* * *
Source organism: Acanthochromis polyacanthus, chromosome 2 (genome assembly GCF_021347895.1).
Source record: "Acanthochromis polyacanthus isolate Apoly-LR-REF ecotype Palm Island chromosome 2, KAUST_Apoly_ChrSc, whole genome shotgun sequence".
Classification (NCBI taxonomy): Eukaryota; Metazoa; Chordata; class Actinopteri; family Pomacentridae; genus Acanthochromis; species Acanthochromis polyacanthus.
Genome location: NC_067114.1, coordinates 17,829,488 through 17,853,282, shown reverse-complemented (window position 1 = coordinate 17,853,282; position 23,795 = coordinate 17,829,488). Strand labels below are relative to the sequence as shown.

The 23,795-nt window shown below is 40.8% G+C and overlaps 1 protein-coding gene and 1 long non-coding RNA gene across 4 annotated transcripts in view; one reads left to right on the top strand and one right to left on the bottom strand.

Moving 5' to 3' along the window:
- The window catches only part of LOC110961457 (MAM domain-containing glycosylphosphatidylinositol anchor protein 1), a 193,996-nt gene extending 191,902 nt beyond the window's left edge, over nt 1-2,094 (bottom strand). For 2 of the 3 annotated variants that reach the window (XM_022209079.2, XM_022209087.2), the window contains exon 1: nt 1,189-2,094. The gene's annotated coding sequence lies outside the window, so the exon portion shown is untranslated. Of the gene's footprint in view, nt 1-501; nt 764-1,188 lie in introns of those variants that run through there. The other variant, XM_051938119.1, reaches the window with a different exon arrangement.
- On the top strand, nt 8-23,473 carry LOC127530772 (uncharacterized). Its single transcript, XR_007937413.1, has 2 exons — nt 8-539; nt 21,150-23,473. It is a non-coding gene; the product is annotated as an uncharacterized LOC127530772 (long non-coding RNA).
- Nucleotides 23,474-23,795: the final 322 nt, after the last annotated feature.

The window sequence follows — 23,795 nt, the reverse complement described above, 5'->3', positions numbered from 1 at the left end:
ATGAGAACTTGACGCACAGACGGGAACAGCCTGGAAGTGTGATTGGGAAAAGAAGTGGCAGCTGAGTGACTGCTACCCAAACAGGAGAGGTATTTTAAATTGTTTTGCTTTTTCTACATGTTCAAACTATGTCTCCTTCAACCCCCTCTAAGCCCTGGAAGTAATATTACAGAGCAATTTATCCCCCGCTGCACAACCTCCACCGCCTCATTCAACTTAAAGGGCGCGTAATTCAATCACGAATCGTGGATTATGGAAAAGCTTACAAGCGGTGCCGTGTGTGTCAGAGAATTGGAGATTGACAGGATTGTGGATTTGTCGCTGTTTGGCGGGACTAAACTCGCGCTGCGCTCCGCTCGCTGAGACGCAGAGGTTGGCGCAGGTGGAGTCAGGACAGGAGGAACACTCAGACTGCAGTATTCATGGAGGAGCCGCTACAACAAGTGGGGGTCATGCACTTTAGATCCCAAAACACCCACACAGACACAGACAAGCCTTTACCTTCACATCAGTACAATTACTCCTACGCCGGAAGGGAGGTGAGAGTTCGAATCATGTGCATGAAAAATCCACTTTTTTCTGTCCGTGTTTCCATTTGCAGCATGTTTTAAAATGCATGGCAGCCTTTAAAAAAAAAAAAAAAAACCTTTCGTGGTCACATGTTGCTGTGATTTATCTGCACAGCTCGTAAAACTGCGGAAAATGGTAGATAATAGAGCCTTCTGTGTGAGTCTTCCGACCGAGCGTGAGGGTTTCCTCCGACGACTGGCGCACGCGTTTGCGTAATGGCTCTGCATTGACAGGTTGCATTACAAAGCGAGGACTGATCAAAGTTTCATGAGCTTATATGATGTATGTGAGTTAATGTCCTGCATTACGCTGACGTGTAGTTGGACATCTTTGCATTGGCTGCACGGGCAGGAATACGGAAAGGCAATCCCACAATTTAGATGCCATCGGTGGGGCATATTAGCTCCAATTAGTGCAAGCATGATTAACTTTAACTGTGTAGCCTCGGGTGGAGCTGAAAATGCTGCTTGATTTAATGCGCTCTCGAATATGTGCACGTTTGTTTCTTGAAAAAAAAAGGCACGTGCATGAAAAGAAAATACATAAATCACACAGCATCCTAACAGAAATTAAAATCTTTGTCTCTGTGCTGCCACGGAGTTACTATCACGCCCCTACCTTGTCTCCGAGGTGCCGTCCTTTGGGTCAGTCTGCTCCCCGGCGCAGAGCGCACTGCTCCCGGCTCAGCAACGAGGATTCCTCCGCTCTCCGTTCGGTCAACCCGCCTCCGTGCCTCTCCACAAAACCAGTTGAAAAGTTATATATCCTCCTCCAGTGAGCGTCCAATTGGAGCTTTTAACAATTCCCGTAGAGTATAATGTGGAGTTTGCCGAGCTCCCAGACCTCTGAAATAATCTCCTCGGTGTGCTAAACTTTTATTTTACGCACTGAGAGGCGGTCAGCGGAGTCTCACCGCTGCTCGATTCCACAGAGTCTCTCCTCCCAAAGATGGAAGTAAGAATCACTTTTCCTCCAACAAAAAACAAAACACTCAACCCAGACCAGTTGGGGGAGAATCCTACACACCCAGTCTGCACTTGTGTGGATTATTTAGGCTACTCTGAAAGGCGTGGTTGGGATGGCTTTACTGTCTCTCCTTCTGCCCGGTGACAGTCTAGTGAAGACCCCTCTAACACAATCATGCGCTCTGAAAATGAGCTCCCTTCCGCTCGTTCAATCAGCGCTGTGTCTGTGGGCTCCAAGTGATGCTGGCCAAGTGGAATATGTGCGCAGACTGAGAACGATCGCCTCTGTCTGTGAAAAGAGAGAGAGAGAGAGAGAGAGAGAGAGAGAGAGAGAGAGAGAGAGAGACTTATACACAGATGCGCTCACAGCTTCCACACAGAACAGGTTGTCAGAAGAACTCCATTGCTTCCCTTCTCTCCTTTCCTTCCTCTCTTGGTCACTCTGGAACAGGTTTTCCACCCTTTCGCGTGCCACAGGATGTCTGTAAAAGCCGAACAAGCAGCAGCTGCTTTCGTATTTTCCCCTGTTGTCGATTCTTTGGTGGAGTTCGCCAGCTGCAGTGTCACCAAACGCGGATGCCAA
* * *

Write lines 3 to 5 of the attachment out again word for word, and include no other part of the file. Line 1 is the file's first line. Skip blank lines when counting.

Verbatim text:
Classification (NCBI taxonomy): Eukaryota; Metazoa; Chordata; class Actinopteri; family Pomacentridae; genus Acanthochromis; species Acanthochromis polyacanthus.
Genome location: NC_067114.1, coordinates 17,829,488 through 17,853,282, shown reverse-complemented (window position 1 = coordinate 17,853,282; position 23,795 = coordinate 17,829,488). Strand labels below are relative to the sequence as shown.

The 23,795-nt window shown below is 40.8% G+C and overlaps 1 protein-coding gene and 1 long non-coding RNA gene across 4 annotated transcripts in view; one reads left to right on the top strand and one right to left on the bottom strand.